Pennsylvania’s legislature is considering legislation that would end school property taxes and instead increase income and sales taxes to raise the $13 billion the state spends on K-12 schools.
“It’s been very well received,” said state Sen. Dave Argall (R-Schuylkill), cosponsor of Senate Bill 1400. “People just hate the school district property tax, and they’re really looking for a replacement.”
The measure would raise the state’s 3.07 percent income tax to 4 percent and make its 3 percent sales tax apply to all retail items and increase it from 6 to 7 percent.
Every state taxes property. Some do not have sales, corporate, or income taxes. Pennsylvania’s property taxes are ninth-highest in the nation, according to the Tax Foundation, a nonpartisan research organization. Many nearby states have even higher overall tax burdens, with New Jersey, New York, Ohio, and Maryland ranking among biggest taxers in the country.
Constituent complaints sparked the bills, Argall said.
“They’re afraid they’ll lose their homes because of this property tax, and they just see that it’s incredibly inefficient,” he said.
The state Senate Finance Committee held a public hearing Thursday, during which Sen. Mike Folmer (R-Lebanon County) said many Pennsylvanians are “renting their properties from school boards rather than owning their properties.”
Pennsylvania has considered similar measures for approximately 30 years.
Disentangle Schools, ZIP Codes?
The nation has funded schools from property taxes since its inception, notes Robert Enlow, president of the Friedman Foundation for Educational Choice.
“In the modern age, we should be thinking of new ways to fund schools,” he said.
Most property taxes connect school financing to houses, instead of to students and school performance, he said.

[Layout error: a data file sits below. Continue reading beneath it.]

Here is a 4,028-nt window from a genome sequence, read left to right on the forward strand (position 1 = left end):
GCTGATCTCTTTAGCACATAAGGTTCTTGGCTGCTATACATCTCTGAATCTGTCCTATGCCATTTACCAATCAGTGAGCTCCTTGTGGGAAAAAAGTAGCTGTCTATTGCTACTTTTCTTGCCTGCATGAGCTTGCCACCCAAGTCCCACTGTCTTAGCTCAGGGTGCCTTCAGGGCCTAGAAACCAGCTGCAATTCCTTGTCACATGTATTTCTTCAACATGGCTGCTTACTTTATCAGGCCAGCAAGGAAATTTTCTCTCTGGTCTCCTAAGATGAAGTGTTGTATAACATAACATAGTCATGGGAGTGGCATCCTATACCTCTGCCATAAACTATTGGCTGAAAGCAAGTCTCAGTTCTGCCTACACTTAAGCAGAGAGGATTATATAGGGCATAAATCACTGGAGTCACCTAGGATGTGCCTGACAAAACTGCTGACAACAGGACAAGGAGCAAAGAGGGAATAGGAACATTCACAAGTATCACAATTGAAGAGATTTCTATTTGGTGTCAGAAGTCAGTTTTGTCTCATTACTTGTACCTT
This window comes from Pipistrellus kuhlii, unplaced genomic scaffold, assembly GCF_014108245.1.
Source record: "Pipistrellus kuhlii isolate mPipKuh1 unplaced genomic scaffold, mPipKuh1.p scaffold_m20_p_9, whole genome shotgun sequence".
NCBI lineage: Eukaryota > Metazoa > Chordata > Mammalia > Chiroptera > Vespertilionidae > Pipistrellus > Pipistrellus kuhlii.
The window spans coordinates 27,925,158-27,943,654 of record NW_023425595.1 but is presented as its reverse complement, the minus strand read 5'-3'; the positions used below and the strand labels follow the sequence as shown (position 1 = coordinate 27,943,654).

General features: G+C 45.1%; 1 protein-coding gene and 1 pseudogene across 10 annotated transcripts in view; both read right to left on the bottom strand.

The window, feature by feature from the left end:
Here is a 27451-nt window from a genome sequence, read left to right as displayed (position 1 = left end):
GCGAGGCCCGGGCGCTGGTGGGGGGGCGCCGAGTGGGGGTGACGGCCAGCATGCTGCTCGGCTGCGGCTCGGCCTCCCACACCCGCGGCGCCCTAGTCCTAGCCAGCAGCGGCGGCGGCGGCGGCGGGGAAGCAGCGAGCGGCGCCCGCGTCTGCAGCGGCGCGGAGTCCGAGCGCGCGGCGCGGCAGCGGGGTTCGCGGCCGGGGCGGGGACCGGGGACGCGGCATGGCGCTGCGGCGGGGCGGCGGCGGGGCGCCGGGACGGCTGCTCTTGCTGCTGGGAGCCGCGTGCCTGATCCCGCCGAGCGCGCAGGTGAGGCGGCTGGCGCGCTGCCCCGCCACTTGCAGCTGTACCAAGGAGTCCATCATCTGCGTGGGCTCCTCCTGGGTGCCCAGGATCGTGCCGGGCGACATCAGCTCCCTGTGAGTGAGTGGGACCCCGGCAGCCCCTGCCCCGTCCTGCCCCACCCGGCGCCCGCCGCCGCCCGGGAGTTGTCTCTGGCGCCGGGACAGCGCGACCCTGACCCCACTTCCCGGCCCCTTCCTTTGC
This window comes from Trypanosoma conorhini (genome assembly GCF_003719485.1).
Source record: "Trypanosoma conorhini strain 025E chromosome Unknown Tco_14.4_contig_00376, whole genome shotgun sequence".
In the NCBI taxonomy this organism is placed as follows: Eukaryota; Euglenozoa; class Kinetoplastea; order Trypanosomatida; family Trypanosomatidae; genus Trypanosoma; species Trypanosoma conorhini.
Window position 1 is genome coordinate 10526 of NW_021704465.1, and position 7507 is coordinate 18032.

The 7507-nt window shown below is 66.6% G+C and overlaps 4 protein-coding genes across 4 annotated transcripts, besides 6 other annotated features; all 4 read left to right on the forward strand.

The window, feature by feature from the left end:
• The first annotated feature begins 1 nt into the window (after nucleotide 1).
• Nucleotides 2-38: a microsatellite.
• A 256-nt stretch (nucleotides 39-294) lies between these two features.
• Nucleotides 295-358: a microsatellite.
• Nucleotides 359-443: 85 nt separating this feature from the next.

“This isn’t about how much money schools get; it’s about how effectively they’re funded. If I ask you right now, ‘How much money should a school get?’ that answer is going to vary widely,” he said. “My personal opinion is it doesn’t matter what the school gets. It matters what the child gets.”
Root Problem: Spending
Shifting the method of taxing does nothing to stop the cost drivers of government education, said Priya Abraham, senior policy analyst at the Commonwealth Foundation for Public Policy Alternatives.
“If you’re going to create a different method of taxation for public education, we also think you need to put in place taxpayer protection on that to limit spending growth,” she said.
She recommended school choice as an antidote to toxic tax levels.
“Once you inject competition and variety of choices parents can choose from for their kids, that improves standards and efficiency and tends to decrease costs across the board,” she said.
Several other unwise policies have contributed to Pennsylvania’s $13,000 per-pupil spending, which makes its K-12 system the nation’s eleventh-most expensive, she said.
Pennsylvania’s prevailing wage law requires taxpayers to pay workers a government-mandated wage for government construction projects of at least $25,000. Collective bargaining agreements have inflated these costs till they “far exceed what the market wage rate is for exactly the same labor and same scope,” Abraham said.
“On average, that’s inflating construction costs about 51 percent across Pennsylvania,” she said. “It’s difficult for schools to undertake renovations without unnecessarily inflating costs.”
Pensions are also straining school budgets, she said. Moving from a defined-benefit system to a defined-contribution system, the type most common in the private sector, “would be like getting the politics out of pensions,” she said, and would reduce expenses.
“I’ve had people point out to me if we don’t control the spending, it doesn’t matter where the money comes from, whether it’s income tax, sales tax, property tax,” Argall said.
Pennsylvania lawmakers closed tax loopholes several years ago—some around 2004 and others around 2011—and put news laws in place “that essentially tell school districts that they cannot spend more than the rate of inflation without putting it on the ballot for voter approval,” he said.
“We’ve seen some data that it has helped to a certain degree,” he said.
Senate cosponsors Jeffrey Piccola (R-Dauphin County) and Jim Ferlo (D-Allegheny) and their staffs did not return multiple requests for comment.
Image by Brent and Amanda.